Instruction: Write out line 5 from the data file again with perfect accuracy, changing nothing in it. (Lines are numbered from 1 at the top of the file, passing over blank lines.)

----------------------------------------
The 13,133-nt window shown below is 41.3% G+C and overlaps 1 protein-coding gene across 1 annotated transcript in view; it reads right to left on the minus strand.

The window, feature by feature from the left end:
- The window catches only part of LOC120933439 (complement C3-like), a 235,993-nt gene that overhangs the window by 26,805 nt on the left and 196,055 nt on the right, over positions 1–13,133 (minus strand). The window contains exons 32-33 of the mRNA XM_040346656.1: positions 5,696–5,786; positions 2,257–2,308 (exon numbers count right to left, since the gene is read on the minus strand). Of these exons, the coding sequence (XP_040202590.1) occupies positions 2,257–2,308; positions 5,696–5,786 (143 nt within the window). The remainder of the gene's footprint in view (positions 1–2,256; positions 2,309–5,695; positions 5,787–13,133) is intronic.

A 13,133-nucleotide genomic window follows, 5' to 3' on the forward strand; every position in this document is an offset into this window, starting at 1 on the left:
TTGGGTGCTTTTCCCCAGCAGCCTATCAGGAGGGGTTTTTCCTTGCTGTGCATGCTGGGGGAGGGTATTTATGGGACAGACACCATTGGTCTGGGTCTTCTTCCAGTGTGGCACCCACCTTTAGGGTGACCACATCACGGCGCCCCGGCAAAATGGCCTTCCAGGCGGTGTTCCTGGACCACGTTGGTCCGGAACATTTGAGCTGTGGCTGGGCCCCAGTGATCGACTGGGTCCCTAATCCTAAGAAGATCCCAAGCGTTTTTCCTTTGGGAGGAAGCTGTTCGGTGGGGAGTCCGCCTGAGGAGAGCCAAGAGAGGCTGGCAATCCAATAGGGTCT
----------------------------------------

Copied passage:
TTGGGTGCTTTTCCCCAGCAGCCTATCAGGAGGGGTTTTTCCTTGCTGTGCATGCTGGGGGAGGGTATTTATGGGACAGACACCATTGGTCTGGGTCTTCTTCCAGTGTGGCACCCACCTTTAGGGTGACCACATCACGGCGCCCCGGCAAAATGGCCTTCCAGGCGGTGTTCCTGGACCACGTTGGTCCGGAACATTTGAGCTGTGGCTGGGCCCCAGTGATCGACTGGGTCCCTAATCCTAAGAAGATCCCAAGCGTTTTTCCTTTGGGAGGAAGCTGTTCGGTGGGGAGTCCGCCTGAGGAGAGCCAAGAGAGGCTGGCAATCCAATAGGGTCT